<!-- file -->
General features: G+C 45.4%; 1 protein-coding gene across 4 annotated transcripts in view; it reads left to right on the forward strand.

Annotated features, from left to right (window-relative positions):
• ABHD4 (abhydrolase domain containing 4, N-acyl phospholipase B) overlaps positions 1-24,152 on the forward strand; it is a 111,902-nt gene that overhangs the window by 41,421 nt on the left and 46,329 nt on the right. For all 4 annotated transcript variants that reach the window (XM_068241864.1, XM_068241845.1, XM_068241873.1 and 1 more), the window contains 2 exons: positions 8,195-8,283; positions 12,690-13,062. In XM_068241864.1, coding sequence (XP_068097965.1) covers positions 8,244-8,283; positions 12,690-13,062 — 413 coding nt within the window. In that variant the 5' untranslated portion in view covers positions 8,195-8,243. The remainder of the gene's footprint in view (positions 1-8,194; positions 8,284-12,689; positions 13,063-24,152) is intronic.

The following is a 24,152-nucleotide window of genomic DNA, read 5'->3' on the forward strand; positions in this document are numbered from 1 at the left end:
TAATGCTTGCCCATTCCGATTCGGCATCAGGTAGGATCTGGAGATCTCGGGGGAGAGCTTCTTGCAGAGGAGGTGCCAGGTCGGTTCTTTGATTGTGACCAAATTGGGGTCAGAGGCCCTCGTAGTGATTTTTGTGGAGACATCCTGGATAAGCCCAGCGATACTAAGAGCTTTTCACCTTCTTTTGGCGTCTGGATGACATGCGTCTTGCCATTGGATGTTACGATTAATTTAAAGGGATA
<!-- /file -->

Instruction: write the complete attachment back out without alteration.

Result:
General features: G+C 45.4%; 1 protein-coding gene across 4 annotated transcripts in view; it reads left to right on the forward strand.

Annotated features, from left to right (window-relative positions):
• ABHD4 (abhydrolase domain containing 4, N-acyl phospholipase B) overlaps positions 1-24,152 on the forward strand; it is a 111,902-nt gene that overhangs the window by 41,421 nt on the left and 46,329 nt on the right. For all 4 annotated transcript variants that reach the window (XM_068241864.1, XM_068241845.1, XM_068241873.1 and 1 more), the window contains 2 exons: positions 8,195-8,283; positions 12,690-13,062. In XM_068241864.1, coding sequence (XP_068097965.1) covers positions 8,244-8,283; positions 12,690-13,062 — 413 coding nt within the window. In that variant the 5' untranslated portion in view covers positions 8,195-8,243. The remainder of the gene's footprint in view (positions 1-8,194; positions 8,284-12,689; positions 13,063-24,152) is intronic.

The following is a 24,152-nucleotide window of genomic DNA, read 5'->3' on the forward strand; positions in this document are numbered from 1 at the left end:
TAATGCTTGCCCATTCCGATTCGGCATCAGGTAGGATCTGGAGATCTCGGGGGAGAGCTTCTTGCAGAGGAGGTGCCAGGTCGGTTCTTTGATTGTGACCAAATTGGGGTCAGAGGCCCTCGTAGTGATTTTTGTGGAGACATCCTGGATAAGCCCAGCGATACTAAGAGCTTTTCACCTTCTTTTGGCGTCTGGATGACATGCGTCTTGCCATTGGATGTTACGATTAATTTAAAGGGATA